Delgado makes no bones about his problems with the developers’ close ties with the mayor. One of the developers’ lead agents, Michael Shaw, helped Mettee-McCutchon in previous campaigns. She and Shaw are friends and she makes no excuses about that.
Even though Delgado was on the negotiation team that cut the deal on Marina Heights, he thinks the city is getting screwed out of millions of dollars of lost profit. Too many concessions were made to the developers, to the detriment of the city, he says.
So rather than get outvoted on the council, he’s shooting for the center chair.
“I think the leadership needs to change from the top for
the best to happen for Marina,” he says. “To take on an
incumbent I need to work really hard and I think I’m going to
win. I haven’t run into anything but good community
There are multiple, very large and potentially very profitable developments in the works in Marina. The city sits beside California State University—Monterey Bay, where the mayor’s husband, John McCutchon, is the chief of staff.
The town’s residents are taxing themselves so they can build a library. They desperately want a high school.
Mettee-McCutchon says she took the reins from the former mayor, Jim Perrine, and made things hop. She showed up in 1994 to serve as commandant of the Presidio of Monterey, which became the caretaker headquarters for the decommissioning of Fort Ord. Her orders were to shed whatever real estate she could as long as it wasn’t “illegal, immoral or fattening.”
Of all the cities around Fort Ord, Marina stands to be transformed by base redevelopment more than any other. Even though it’s all filtered through the hectic tangle of the Fort Ord Reuse Authority (FORA), Mettee-McCutchon has been riding herd in Marina.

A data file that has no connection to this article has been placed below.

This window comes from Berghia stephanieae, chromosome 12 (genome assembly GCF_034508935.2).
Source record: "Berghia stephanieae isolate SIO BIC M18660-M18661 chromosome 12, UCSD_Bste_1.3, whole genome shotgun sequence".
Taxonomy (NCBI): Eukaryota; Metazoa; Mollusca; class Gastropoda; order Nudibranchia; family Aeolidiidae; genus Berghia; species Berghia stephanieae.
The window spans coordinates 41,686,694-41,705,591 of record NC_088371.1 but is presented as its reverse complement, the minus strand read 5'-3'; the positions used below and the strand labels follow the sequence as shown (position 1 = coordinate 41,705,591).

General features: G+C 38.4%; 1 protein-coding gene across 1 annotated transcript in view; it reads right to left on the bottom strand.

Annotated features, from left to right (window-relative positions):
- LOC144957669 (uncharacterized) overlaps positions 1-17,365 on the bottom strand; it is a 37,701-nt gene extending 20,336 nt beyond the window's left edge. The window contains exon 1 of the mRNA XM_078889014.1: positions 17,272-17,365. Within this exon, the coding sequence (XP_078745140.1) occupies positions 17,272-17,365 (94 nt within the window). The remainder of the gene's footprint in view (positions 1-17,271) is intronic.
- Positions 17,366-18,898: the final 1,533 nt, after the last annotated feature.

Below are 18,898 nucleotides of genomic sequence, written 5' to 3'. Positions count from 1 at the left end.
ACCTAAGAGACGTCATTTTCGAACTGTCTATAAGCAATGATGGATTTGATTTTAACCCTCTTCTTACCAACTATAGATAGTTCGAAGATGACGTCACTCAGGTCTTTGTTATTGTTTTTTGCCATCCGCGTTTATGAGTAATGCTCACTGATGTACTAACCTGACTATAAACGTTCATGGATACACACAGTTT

“The feedback we’re getting now is, ‘We’re seeing changes and we like what we see,’” she says.
She shows up for an interview with a slick packet of promotional material on Marina, including a glossy brochure with a photo of a guy in suit and tie leaving for work—ostensibly in Marina—in a folder designed to attract industry to “The Wave of the Future” or “City of Marina at Monterey Bay.”
The pieces of the puzzle have already been identified, now it’s a matter of how they will be shaped. Plans for the massive multi-function development known as University Villages for one, are being drawn with a lot of citizen input.
Delgado concedes that at this point, with so much underway, what he can do as Mayor is push for affordable housing, and push for the most livable “New Urban” types of developments. That, in fact, is exactly what’s in the works for Marina Station.
The growth is inevitable, he says, it’s a matter of what it will look like and how it will feel. “We’re talking once in a lifetime and you can’t do it over,” he says.
With growth underway not only on the fort but also on the other side of the city, at Marina Station in Armstrong Ranch, Mettee-McCutchon says she does not want to ignore the existing city, where the constituents live.
With some 5,000 new homes in the works, in addition to high hopes for luring industry, locals might start to feel neglected when, years from now, there are thousands of people in Marina who aren’t here now.
“The biggest challenge over the next three to five years is to ensure the people in what we refer to as ‘central Marina’ don’t feel left out,” Mettee-McCutchon says. “That’s really important to me.”